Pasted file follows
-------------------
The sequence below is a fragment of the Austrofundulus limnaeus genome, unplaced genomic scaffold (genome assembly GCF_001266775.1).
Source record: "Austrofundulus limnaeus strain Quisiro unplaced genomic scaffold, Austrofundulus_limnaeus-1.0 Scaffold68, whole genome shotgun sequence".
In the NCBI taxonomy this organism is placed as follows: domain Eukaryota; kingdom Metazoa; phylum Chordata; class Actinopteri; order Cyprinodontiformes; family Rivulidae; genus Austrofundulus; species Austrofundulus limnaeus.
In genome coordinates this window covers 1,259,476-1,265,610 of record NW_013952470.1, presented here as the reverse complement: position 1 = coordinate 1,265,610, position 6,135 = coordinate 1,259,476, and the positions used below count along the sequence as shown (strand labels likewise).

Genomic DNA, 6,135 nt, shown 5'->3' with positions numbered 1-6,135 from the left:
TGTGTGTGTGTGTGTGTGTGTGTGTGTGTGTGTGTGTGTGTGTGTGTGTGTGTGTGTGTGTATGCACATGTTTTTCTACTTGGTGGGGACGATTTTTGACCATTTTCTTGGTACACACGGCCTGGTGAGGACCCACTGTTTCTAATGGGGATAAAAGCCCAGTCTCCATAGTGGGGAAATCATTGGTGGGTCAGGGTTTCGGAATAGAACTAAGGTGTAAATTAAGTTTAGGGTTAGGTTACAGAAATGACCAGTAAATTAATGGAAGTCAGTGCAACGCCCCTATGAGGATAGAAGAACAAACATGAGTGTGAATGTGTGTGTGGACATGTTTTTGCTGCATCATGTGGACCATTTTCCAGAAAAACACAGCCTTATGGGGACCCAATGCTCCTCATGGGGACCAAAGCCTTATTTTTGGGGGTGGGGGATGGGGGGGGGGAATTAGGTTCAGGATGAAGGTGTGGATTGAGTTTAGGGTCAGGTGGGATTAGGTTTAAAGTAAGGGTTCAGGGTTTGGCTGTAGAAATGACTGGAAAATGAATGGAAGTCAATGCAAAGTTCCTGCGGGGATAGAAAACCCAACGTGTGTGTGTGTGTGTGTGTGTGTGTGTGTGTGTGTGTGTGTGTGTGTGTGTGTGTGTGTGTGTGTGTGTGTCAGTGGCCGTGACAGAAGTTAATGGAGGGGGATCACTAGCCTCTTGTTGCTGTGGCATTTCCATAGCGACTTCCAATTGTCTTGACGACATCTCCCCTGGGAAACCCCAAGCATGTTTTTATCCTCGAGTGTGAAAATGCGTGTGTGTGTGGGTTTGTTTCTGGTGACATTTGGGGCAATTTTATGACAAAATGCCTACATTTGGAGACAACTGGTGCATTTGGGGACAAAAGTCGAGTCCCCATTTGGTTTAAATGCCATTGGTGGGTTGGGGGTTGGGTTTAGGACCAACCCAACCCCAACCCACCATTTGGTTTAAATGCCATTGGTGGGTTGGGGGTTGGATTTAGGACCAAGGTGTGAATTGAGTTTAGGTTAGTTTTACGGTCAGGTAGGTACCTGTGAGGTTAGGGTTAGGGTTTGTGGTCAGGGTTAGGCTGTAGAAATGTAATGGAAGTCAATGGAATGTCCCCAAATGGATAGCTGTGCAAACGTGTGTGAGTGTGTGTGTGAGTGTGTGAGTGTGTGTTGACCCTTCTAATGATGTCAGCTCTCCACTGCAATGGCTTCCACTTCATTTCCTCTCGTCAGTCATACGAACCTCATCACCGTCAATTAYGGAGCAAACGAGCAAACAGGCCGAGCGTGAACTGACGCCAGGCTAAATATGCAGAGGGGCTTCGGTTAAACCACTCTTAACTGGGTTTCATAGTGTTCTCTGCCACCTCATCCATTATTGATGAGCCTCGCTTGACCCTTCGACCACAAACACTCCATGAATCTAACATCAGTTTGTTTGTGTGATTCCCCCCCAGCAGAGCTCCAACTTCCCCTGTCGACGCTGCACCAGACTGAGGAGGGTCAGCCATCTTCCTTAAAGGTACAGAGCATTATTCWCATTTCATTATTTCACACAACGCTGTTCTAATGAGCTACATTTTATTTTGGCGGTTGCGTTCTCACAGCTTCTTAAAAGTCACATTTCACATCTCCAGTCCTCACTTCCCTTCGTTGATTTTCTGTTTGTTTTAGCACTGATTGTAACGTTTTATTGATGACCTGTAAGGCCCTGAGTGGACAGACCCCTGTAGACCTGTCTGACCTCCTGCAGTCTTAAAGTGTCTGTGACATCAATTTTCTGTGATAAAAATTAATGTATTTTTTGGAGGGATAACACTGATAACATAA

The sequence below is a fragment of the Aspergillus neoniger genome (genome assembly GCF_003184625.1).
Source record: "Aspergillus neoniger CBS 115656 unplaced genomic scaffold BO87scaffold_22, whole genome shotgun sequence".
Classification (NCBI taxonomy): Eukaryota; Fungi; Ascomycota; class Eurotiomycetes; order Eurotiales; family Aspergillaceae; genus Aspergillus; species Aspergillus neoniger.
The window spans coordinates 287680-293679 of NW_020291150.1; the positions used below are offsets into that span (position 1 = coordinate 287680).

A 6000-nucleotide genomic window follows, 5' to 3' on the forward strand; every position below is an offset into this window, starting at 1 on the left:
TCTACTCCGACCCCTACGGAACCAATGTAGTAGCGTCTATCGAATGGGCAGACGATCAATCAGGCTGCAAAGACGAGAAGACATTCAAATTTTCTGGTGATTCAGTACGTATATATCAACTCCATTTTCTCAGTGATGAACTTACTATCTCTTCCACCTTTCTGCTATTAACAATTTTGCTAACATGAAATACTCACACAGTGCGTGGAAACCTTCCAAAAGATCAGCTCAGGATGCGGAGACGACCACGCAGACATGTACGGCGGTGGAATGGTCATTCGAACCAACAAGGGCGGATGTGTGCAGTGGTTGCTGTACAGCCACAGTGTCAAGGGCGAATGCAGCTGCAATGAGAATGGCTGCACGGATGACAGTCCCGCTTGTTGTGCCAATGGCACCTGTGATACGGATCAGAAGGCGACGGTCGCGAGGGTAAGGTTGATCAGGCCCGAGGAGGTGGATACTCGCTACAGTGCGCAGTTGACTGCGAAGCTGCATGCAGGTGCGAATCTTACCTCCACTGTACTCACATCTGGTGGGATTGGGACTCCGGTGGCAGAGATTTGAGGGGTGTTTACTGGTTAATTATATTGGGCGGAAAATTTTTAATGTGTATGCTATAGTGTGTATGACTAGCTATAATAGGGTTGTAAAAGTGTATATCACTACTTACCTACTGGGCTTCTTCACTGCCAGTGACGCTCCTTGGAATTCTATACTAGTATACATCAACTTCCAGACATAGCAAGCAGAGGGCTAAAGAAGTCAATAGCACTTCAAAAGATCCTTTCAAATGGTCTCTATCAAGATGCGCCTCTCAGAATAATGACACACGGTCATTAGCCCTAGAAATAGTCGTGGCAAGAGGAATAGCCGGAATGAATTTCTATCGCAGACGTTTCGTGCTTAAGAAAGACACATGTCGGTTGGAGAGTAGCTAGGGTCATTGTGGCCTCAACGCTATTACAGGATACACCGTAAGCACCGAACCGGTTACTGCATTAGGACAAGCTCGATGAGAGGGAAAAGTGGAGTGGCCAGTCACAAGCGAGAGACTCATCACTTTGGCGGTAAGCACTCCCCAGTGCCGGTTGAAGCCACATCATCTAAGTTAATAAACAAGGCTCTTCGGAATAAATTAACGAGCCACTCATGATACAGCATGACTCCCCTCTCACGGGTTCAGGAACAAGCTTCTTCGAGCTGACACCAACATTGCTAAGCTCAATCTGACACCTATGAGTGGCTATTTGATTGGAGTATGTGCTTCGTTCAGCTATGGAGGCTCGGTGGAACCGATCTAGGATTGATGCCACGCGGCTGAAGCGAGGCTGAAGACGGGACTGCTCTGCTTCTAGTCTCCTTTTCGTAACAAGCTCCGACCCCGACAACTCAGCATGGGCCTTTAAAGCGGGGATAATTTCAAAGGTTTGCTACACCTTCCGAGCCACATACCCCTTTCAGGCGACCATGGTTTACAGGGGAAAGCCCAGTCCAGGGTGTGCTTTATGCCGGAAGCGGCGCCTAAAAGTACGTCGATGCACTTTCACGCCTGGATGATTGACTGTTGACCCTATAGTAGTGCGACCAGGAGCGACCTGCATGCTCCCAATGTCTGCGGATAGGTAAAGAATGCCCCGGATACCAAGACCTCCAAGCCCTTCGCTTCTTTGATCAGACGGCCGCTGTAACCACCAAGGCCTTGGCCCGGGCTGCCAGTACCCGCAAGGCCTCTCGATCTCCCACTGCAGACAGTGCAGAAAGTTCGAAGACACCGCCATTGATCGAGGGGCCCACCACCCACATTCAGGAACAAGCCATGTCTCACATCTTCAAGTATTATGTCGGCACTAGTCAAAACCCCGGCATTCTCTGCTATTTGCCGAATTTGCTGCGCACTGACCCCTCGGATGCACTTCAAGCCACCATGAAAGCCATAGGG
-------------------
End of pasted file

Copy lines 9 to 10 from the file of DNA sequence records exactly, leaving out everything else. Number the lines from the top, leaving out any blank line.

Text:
Classification (NCBI taxonomy): Eukaryota; Fungi; Ascomycota; class Eurotiomycetes; order Eurotiales; family Aspergillaceae; genus Aspergillus; species Aspergillus neoniger.
The window spans coordinates 287680-293679 of NW_020291150.1; the positions used below are offsets into that span (position 1 = coordinate 287680).